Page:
Jean-Jacques Rousseau

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What are the differences between Montesquieu's and Rousseau's theories of government?

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Rosseau believed that government should be designed to govern according to what he called the “general will.”

[Political] institutions should serve the community of citizens and not the most powerful social minority … [and] the government’s mission … is not to amass state power and wealth for itself. (arcade.stanford.edu)

In other words, the government really does exist for the people.  The government is supposed to protect the people and not get rich off of them.

Montesquieu believed that any man given power would abuse it, and therefore there needed to be a separation of governments and a system of checks and balances.

This is achieved through the separation of the executive, legislative, and judicial powers of government. If different persons or bodies exercise these powers, then each can check the others if they try to abuse their powers. (plato.stanford.edu)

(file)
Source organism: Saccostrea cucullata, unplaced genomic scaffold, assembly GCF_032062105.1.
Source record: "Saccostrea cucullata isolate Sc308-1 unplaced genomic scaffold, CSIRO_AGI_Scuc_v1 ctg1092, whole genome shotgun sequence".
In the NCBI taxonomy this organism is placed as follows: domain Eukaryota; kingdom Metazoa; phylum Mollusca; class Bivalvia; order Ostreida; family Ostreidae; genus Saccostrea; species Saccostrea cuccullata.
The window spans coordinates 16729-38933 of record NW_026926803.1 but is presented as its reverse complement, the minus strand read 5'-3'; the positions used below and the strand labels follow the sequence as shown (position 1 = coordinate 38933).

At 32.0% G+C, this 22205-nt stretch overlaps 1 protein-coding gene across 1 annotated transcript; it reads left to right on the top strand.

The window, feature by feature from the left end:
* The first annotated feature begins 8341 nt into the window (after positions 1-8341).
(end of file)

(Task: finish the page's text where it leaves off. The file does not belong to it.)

Thus both men believed that government should protect the people, and that the strongest government is one that exists for the people.

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Montesquieu thought that the type of government a society should have was connected to certain realities of the society. Generally speaking, the larger the country, the stronger the ruler needed to be. Smaller polities could be more democratic. Rousseau's focus was more on the ability of government to respond to the will of the people. He favored smaller, less complex government as a general principle because he thought it more responsible to what he called the "general will."

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